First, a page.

Measure the volume and apply the sample:
Count the cells with tails and observe their motility and morphology:
Record your observations with your phone camera and get images like this one from an iPhone 4S.
1. Collect the sample.
2. Wait for the sample to liquefy (0-20 minutes).
3. Measure the sample volume in the graduated measurer. 1.5mL is a reference fertility minimum.
4. Turn on the scope LED light using the switch.
5. Smear a small drop of the sample on the objective lens with the micro-pipette.
6. Observe the sample through the eyepiece.
7. Count the number of cells with tails. 15 in view equals 15 million/mL and is a reference minimum.
8. Note motility characteristics. 50% swimming vigorously and progressively is a reference minimum.
9. Inspect the morphology of the cells. Grading them takes experience, but looking can reveal a lot.
After observing a sample you will probably have lots of questions. A simple internet search will produce more information than we can provide. Wikipedia and WebMD are good starting points for deeper searches. If you have questions about how to use the scope just let us know.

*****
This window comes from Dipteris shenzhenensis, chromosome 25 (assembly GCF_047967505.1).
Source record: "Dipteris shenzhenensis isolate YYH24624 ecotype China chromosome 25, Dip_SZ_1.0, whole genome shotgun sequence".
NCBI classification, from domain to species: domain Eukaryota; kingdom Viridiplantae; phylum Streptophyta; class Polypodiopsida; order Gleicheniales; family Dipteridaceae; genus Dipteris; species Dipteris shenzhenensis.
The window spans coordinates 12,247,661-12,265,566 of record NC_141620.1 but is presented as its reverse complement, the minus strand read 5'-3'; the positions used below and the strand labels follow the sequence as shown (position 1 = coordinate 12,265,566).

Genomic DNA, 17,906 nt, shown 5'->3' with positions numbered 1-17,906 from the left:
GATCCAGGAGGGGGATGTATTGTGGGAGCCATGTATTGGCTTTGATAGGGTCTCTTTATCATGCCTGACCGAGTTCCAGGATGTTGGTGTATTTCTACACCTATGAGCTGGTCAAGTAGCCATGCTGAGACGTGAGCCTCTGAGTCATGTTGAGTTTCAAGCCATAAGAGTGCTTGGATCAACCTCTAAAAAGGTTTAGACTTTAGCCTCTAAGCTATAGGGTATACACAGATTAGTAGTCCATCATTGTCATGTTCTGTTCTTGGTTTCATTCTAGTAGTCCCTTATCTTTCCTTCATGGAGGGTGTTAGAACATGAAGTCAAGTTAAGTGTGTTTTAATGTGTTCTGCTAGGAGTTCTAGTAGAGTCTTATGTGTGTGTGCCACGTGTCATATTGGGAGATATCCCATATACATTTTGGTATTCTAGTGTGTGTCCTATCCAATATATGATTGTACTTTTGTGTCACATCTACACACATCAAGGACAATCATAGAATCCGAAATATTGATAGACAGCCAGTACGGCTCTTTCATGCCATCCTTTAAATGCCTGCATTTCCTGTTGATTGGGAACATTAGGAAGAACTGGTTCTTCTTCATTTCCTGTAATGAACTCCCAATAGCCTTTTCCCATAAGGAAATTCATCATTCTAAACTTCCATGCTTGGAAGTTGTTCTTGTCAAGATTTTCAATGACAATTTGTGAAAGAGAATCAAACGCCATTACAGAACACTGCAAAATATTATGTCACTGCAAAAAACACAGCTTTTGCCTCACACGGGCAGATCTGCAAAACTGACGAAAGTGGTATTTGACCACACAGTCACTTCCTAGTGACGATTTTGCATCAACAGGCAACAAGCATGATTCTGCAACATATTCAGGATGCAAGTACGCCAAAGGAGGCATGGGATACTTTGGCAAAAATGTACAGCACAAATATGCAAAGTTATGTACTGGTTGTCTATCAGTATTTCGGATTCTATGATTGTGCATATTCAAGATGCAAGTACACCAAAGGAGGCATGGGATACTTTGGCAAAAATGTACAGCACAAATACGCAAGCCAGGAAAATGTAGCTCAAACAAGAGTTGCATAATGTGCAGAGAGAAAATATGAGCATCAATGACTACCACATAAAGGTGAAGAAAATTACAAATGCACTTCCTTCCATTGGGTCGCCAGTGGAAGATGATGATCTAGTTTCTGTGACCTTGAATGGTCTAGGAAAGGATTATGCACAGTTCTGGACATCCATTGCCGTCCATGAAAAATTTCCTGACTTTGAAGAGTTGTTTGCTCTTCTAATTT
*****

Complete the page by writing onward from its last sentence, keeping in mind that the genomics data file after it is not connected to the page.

The volume of the liquid you can see in focus when you look into the microscope is shaped like a microscopic wading pool. The volume is about 190 microns in diameter and is about 35 microns deep. This amount of liquid is equal to 1 nanoliter.
One million of these volumes makes 1 milliliter. Therefore the conversion factor is one million when calculating your count. Twenty cells with visible tails in the scope's view is equal to 20 million/mL. Likewise, if you can count 15 cells with tails then you have 15 million/mL.
These images were generated from a computer model to simulate a 22 million /mL count.